In one of lifestyle blogger Emily Norris’s YouTube videos, her four month old son Jackson shows all the signs of needing a nap: rubbing his eyes and ears, making little crooning mogwai noises like Gizmo from Gremlins, etc. So what his mum does is take him to his cot whilst he’s nice and sleepy, lay him down inside it, and simply leave him to fall asleep on his own.
At four and a half months, our Mary has never managed this astonishing feat, and we have to essentially trick our baby into bed. I can breastfeed her to sleep, while Andrew has to rock her to oblivion while playing Billy Joel. Then, when she’s in a deep slumber, we slip her into bed and tiptoe out. If Mary wakes and we’re not there, she cries hot salty tears of anguish and wails as if we’ve abandoned her in the Kalahari desert.
Must we ‘sleep train’ our girl, leave her to cry and break all three of our hearts in doing so? Or will this situation resolve itself like the Era of the Binky did? (We were told we’d have to ‘wean’ Mary off her binky/dummy/pacifier, but at three months she simply removed it from her mouth with her own chubby paw and never wanted it again.)
Strangely, Mary is actually a good wee sleeper, snoozing for eight hour chunks in her bedside cot, and can fall fast asleep during wacky baby classes, on her playmat, along my outstretched legs, and even when she watches TV upside down, back arched over my lap (don’t ask).
So we’re going to give it to six months, and pray to the baby gods that she learns to view our bedroom as a dreamy paradise, rather than a wasteland where babies are left to perish.
Books have been my saviour since I was a shy child holed up in my bedroom reading Brian Jacques, Robin Jarvis, J K Rowling, E Nesbitt, Philip Pullman et al, and now that I’m a new mum they’re proving to be as much of a lifeline as they ever were.
So here are the books that have been a balm to my frazzled soul, from pregnancy to post-partum delirium…
The Old Friends
In the later stages of pregnancy, when I was waddling from couch to fridge and crying over butter commericals, I needed ease and familiarity, and so I reached for some old friends. The Adrian Mole diaries by Sue Townsend. Poirot murder mysteries by Agatha Christie. The Sally Lockart quartet by Philip Pullman. The Earthsea Saga by Ursula Le Guin. Jeeves and Wooster stories by P G Wodehouse. Bridget Jones’s diaries by Helen Fielding. Revisiting these perennial faves reminded me that, even though my life was about to change forever, I would always have these old pals to comfort and console me.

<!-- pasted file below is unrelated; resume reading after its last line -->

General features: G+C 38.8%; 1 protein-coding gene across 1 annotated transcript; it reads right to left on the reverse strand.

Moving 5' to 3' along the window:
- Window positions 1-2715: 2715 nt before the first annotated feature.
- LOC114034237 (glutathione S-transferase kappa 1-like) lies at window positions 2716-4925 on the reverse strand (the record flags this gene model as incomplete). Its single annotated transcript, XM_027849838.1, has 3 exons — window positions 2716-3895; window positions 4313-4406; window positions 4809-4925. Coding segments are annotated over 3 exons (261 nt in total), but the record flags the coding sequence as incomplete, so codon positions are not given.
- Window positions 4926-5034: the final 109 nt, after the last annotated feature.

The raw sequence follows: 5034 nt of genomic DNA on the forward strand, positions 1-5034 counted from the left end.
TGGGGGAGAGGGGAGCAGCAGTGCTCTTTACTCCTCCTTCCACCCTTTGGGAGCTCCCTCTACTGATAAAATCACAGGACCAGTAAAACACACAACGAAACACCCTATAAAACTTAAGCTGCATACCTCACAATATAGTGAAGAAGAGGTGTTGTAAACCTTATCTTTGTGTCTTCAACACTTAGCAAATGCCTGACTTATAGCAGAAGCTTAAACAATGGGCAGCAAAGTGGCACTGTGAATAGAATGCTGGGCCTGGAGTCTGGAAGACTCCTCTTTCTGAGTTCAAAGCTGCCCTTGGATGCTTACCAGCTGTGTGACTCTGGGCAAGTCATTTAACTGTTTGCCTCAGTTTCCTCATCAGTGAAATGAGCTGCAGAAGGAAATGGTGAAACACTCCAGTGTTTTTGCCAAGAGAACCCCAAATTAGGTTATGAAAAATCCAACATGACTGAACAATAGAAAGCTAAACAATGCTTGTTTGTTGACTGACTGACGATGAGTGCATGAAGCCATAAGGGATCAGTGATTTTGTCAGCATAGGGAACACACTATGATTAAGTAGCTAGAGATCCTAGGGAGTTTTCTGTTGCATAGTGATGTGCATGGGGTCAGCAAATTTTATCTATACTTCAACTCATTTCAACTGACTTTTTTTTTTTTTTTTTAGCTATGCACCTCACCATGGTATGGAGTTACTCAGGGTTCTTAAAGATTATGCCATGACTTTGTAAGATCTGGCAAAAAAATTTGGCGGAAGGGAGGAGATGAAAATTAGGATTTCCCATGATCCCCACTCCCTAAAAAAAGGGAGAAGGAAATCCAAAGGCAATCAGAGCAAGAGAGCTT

As hilarious as Bertie Wooster is, he’s never going to help me deal with cracked nipples, so I’ve turned to a few baby manuals for advice.
Your Baby Week by Week by Caroline Fertleman and Simone Cave takes you through the first six months of your baby’s life, and covers all the basics, from sleep patterns to how many dirty nappies you can expect to change daily. Whilst I’ve laughed heartily at some of the book’s suggestions (at three months my baby should, apparently, have been feeding only once every three hours – HAHAHAHAHA!) there’s a lot of sage advice on offer here and it’s put my mind at ease on many occasions.
You’ve Got It In You by Emma Pickett is a lovely, down-to-earth guide to breastfeeding and has helped me no end with the surprisingly tricky art of getting milk from nip to lip. Happy Mum Happy Baby by Giovanna Fletcher is a gorgeous account of the joys and mania of new motherhood and made me feel both normal and less alone in the twilight hours.
As great as these books are, sometimes, after a long day of reading nursery rhymes in increasingly daft voices, pretending to be Piglet and giving a running commentary of every banal task I do so that my baby knows I’m nearby, what I need is pure escapism. This is where fantasy books come in. The Name of the Wind and The Wise Man’s Fear by Patrick Rothfuss are two of the best books of their genre and I cannot wait for the third and final installment of The Kingkiller Chronicles. Next I’ll be re-reading A Song of Ice and Fire by George R R Martin. Hot bubble bath + cup of tea + a chapter of a nice chunky fantasy = the most relaxing half hour of my day.
Knowledge to Stop Brainrot
Finally, I think it’s a good idea for me to keep learning new things so that my brain doesn’t melt into a big pink gooey mess, so I’m currently reading The Rise and Fall of the Dinosaurs by Steve Brusatte. Brusatte’s writing style is witty, engaging and entertaining, and the subject matter is so exciting that the book is actually giving me goosebumps.
As for the books I read with wee Mary? That’s a whole other post, and a whole other source of joy for a bookworm mum.
The thing about trying to get poems published is that the sheer bloody admin involved is practically a full-time job in itself. The deadlines, the rules, the formatting, the online submissions, the stamps and self-addressed envelopes… I had to create a spreadsheet just to keep tabs on where I’d submitted what to and when, and if there’s one thing I loathe in this life it is spreadsheets.
So, with a newborn at home and a big old chunk of maternity leave ahead of me, I’ve made the liberating decision to take a year off from poetry submissions. Instead, I want to use what’s left of my free time to write about what it’s like to be a new mum, from the vomit-clogged horror of those early weeks of pregnancy to the curious joy of hearing your baby fart in her sleep.
No meticulous editing or re-drafting or trying to find the perfect words – just a frank account of what it’s like to be a bookworm mum, beginning with the books that have helped me through the wee small hours…